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The Vanderbilt Hustler

The official student newspaper of Vanderbilt University.
Since 1888
The official student newspaper of Vanderbilt University

The Vanderbilt Hustler

The official student newspaper of Vanderbilt University.
The official student newspaper of Vanderbilt University

The Vanderbilt Hustler

The official student newspaper of Vanderbilt University.

Q&A with Vanderbilt’s new dietician, Emily Suttle

Suttle joined Vanderbilt this year and is available for appointments at [email protected].
Crystal Cheng
Commons Dining Hall on Peabody Campus.

The Hustler sat down with Vanderbilt’s new Registered Dietician Emily Suttle to talk about how students can best use Vanderbilt’s meal plan. Suttle explained that she is here to help students with a wide array of nutrition concerns and emphasized NetNutrition, Munchie Marts and planning ahead as tools that can help students eat well despite the constraints of being on a college campus.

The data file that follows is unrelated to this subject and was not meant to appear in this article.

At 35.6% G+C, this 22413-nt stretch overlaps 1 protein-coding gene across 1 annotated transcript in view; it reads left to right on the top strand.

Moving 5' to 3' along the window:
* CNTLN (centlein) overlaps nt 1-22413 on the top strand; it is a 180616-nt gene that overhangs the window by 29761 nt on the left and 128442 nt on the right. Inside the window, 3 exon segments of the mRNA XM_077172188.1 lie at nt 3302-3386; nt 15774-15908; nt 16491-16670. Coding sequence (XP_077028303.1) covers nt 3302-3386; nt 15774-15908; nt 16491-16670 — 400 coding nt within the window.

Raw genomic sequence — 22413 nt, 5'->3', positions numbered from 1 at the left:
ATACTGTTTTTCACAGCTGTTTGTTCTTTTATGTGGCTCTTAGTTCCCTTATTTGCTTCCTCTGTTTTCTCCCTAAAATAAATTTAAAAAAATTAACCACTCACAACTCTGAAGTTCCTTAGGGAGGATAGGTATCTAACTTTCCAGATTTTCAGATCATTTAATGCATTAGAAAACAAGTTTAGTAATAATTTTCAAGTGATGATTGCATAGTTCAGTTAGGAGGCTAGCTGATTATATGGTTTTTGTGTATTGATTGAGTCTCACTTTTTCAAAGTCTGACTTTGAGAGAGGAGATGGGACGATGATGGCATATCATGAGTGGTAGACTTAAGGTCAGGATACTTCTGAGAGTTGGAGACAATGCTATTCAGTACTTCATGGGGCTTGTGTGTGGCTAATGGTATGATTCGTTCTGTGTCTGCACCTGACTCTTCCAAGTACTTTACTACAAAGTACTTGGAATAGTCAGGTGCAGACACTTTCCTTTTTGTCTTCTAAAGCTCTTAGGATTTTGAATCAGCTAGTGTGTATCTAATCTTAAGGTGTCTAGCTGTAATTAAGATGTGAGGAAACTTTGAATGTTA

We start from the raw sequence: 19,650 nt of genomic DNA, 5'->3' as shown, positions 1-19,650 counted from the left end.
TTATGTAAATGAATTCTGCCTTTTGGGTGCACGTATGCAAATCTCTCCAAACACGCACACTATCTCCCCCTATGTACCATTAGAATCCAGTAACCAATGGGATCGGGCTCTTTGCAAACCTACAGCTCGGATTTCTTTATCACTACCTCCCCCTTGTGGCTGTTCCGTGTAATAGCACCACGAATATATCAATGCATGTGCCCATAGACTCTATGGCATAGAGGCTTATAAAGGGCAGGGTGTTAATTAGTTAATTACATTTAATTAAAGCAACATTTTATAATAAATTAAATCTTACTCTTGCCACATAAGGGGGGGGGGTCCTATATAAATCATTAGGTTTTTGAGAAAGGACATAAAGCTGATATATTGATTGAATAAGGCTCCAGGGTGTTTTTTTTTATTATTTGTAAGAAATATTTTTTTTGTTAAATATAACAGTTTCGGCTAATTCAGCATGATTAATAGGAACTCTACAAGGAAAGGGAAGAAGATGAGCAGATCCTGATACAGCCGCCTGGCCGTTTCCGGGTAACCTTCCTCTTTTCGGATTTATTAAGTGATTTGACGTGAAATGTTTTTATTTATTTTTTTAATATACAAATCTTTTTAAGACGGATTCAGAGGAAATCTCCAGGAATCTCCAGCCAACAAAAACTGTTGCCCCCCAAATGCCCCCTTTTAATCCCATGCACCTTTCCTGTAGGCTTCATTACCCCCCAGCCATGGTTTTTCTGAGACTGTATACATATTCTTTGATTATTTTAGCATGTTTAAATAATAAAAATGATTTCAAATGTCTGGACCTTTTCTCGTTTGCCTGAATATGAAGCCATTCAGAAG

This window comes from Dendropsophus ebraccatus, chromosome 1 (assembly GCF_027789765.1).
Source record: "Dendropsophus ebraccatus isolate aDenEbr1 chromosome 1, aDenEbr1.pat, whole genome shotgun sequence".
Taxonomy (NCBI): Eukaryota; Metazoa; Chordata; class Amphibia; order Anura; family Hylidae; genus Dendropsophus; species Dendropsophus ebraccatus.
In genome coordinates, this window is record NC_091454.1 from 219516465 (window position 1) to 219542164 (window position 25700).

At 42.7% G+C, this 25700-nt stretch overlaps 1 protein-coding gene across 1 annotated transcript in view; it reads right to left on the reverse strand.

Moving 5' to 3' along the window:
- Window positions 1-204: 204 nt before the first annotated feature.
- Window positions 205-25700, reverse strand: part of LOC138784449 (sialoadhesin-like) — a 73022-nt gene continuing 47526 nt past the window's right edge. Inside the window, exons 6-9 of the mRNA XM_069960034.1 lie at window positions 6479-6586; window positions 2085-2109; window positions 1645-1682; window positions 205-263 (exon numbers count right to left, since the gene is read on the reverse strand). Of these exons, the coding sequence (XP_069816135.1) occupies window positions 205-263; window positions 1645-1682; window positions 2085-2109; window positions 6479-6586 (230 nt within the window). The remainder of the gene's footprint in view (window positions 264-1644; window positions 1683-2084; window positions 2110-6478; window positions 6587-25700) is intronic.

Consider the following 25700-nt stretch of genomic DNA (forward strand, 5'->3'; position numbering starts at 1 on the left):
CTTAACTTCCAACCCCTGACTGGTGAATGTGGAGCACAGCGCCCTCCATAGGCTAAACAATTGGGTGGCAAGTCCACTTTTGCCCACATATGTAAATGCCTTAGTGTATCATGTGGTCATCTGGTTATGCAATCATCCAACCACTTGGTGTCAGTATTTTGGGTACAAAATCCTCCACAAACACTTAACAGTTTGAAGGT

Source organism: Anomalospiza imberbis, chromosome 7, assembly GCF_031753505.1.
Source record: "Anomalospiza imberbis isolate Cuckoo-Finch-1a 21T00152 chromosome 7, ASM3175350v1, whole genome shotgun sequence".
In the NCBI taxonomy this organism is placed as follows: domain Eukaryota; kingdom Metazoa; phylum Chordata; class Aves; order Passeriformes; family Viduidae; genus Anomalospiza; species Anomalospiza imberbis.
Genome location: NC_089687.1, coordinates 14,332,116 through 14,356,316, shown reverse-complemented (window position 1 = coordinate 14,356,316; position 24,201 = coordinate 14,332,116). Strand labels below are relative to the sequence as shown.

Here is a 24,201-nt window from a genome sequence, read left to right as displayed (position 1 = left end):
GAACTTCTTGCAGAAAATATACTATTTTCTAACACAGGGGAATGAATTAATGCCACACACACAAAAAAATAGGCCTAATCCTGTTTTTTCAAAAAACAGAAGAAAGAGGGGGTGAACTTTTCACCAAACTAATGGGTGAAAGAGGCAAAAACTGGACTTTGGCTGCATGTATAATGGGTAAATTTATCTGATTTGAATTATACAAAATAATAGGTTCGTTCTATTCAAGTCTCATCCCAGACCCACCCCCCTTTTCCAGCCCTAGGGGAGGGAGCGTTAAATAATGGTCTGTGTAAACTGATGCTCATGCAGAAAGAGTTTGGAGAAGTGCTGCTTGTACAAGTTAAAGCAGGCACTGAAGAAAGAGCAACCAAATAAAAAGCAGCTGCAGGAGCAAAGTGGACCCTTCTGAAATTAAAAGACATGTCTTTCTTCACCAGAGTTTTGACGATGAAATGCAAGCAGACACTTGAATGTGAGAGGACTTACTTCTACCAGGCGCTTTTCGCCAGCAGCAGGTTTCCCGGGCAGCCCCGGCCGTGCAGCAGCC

How long have you been a dietitian?

I became a dietician in June 2019, but it’s a five year process to become a dietician. I went to the University of Tennessee for my undergrad, and then I went to Texas A&M to become a dietician, so I’ve been working in the field for quite some time. 

Then, at the University of Tennessee, I was their Student Nutrition Educator, which was similar to my role here. I wasn’t a dietician, but I was working with allergen students and general nutrition counseling because they didn’t have a dietician there, so I’ve been working in university dining and campus nutrition for quite a bit.

What made you interested in dietetics?

High school, I think, is where my initial interest started. And that was just because I think fad diets are super popular, and then you hear things from friends. I would just listen to anything anyone had to say as far as what the best diet was, but that’s super tiring. It’s very exhausting, especially for someone super young.